6. Besharam by Priya – Alika Elias, is a part memoir and part tips on what Indian Women experience Life as. In her essays, she talks about masturbation, dating, body image issues, friendships, mental health, abuse, hurt, guilt, love, Indian aunties and hugging the dramatic woman that we are made to feel guilty about. There is so much the book engages with, as it makes you realise that fight comes every day at your doorstep. It makes you shake hands with the fact that we are allowed to feel weak. And since it’ll be there again, we should be keeping our thoughts by our side too.
When you are alone at your workplace or traveling or at home, you don’t always see the women who are walking beside you. This book makes you see them. Solidarity is regained. There is anger, humour, despair, sarcasm—all of which in these great stories (anecdotes) about women, creates an understanding between the writer and the reader that what we feel is valid and real. The writing is like a conversation you have with oneself (and others) in order to better understand your own awakening and experiences.
7. The Moons of Jupiter, by Alice Munro, is a collection of 12 short stories, replete with characters who populate our daily lives and yet we can’t seem to remember them forever. This book will make you think of them.
Her writing focuses on ordinary moments of ordinary women. In one of the stories, an aunt visits her niece and her husband. We have all seen such scenes happening. The story ends with the aunt leaving and the niece making a much-required move because the husband doesn’t stop dissing her aunt when she leaves. I loved it! You would too if you read it.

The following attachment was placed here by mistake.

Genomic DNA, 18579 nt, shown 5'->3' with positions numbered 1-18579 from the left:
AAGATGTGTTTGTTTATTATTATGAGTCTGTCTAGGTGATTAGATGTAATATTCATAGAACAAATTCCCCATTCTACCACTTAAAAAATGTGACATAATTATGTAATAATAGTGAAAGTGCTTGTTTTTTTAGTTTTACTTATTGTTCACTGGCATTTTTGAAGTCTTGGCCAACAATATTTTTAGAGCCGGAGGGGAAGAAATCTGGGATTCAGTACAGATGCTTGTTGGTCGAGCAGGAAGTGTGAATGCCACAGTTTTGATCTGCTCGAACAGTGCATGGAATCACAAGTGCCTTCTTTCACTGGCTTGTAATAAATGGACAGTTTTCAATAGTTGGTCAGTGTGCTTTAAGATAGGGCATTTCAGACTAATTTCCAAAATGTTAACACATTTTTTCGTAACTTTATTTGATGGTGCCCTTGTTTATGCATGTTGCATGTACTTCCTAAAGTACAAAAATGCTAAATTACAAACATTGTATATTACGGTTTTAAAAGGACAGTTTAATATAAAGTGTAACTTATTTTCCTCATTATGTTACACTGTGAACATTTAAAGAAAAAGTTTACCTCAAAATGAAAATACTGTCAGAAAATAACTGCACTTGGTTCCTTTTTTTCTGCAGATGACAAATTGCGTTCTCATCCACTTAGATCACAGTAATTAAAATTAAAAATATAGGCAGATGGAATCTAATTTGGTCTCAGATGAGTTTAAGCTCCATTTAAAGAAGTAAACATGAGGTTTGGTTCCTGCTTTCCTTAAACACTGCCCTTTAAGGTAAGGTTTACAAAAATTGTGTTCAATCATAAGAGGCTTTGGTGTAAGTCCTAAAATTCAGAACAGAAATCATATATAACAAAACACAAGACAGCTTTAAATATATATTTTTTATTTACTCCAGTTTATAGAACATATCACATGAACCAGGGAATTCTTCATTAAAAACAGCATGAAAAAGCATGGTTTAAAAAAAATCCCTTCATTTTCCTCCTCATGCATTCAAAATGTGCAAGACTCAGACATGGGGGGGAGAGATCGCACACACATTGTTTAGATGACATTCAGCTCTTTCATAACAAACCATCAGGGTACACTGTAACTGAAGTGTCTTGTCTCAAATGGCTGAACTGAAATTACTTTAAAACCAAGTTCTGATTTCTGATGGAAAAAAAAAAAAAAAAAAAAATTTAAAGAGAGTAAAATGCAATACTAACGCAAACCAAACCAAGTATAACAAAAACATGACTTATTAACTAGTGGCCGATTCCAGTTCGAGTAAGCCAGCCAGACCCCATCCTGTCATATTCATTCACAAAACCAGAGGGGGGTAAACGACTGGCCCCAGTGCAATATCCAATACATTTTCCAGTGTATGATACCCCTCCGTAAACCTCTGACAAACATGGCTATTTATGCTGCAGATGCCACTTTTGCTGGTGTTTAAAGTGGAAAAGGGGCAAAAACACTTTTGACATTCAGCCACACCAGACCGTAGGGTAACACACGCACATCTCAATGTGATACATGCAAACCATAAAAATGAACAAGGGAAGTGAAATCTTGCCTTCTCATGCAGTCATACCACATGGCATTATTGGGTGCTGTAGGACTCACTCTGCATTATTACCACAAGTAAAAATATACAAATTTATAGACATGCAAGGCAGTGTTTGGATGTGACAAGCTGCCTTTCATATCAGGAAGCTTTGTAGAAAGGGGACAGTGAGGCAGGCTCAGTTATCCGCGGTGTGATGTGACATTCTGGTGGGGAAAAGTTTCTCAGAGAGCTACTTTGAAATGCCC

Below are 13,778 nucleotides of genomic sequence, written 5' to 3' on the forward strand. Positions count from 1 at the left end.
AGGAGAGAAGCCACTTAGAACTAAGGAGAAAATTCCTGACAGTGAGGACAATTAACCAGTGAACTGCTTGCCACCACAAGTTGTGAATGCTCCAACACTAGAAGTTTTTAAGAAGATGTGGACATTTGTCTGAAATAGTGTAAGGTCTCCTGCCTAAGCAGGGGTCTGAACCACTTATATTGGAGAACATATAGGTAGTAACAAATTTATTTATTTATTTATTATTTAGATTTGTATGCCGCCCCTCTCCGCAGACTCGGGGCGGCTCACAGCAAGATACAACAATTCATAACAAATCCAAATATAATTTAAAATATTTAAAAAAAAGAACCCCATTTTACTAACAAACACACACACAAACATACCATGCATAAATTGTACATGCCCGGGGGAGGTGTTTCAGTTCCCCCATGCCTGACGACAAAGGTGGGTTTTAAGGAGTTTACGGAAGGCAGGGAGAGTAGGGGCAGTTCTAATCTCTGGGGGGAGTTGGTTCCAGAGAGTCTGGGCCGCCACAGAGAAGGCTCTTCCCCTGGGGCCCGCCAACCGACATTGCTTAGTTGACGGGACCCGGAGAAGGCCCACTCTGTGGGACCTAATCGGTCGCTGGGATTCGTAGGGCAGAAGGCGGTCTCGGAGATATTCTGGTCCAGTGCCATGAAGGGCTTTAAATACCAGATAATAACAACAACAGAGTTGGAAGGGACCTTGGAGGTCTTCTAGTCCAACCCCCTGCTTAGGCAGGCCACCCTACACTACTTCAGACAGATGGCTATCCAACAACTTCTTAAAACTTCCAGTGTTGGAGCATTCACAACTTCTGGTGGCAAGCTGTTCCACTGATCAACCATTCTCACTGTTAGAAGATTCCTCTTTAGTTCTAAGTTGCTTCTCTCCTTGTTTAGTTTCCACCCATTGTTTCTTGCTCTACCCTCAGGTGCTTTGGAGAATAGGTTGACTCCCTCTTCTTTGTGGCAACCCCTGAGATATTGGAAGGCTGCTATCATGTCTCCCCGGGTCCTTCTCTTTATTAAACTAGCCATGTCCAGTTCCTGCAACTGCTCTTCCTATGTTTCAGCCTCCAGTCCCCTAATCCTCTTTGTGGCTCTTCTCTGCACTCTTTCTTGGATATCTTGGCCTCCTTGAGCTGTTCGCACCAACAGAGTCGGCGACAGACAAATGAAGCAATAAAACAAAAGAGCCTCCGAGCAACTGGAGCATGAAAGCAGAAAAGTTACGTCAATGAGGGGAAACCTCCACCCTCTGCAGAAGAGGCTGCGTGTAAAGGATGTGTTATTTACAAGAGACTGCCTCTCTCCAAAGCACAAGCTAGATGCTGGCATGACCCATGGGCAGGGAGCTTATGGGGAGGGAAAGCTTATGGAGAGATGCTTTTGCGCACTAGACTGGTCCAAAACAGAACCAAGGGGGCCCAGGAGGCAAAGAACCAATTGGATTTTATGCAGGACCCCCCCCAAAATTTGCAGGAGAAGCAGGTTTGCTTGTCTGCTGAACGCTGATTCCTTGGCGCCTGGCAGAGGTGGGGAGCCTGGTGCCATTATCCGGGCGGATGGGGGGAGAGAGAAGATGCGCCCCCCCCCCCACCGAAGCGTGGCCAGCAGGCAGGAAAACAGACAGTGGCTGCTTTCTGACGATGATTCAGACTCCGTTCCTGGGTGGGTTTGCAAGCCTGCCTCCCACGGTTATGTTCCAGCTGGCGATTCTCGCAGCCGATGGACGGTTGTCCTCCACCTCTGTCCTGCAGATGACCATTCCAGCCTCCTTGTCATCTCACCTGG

The next story was about the stories that a woman heard from her aunts about their lives from both sides of the family. We all grow up with weird, relatable tales about people close to us. We only have their words and no evidence to corroborate these stories. One such story that the protagonist discusses is about ‘a stone in the field’. She visits the corner and finds that stone isn’t there. It must have come in the way of corn field, so they would have hauled it out. “But the boulder is gone. Mount Hebron is cut down for gravel, and the life buried here is one you have to think twice about regretting.”
The characters live and breathe, laying bare the everyday of life. The stories will support your everyday thought on what it means to be in the unexceptional and yet inescapable pain of human contact. Another story talked about a friendship between two women in an institution who spend time with each other, discuss their families, take interest in other people’s lives, get distanced over time, and finally meet up again while playing a game of scrabble. These were Mrs. Kidd and Mrs. Cross.
The story ends with Mrs. Kidd giving a push to Mrs. Cross on wheelchair (calculated, delicately, balanced push) to roll forward smooth and come to a stop where she had said it would. Mrs. Cross had hastily raised her feet and hands for this last bit of the ride…Mrs. Kidd sank to her bed to recover her strength and prayed that no nosy person would come until she could recover her strength from pushing Mrs. Cross on the wheelchair and get started on her trip back.
Friendship isn’t always about being together in joyful moments. It is also about comfort in the distance. These new points in life will keep coming back and we don’t have to cling to people/moments. Mainly because they always redefine themselves.
Shreyasi is a postgraduate in Literary art and Creative writing from Ambedkar University. She writes narrative non-fiction, fiction, poems and performs poetry. Her writings have appeared in The Citizen and The Hindu. She likes writing about the labour that goes into the world of books, reading in metro, transforming city spaces, and situations created due to climate emergency – basically about everyday life . Currently, she is trying to find work that involves a lot of reading, a lot of writing and a lot of reading. Her writings can be found at Loony Tunes and on Medium.
Featured Image Source: Simply Read Books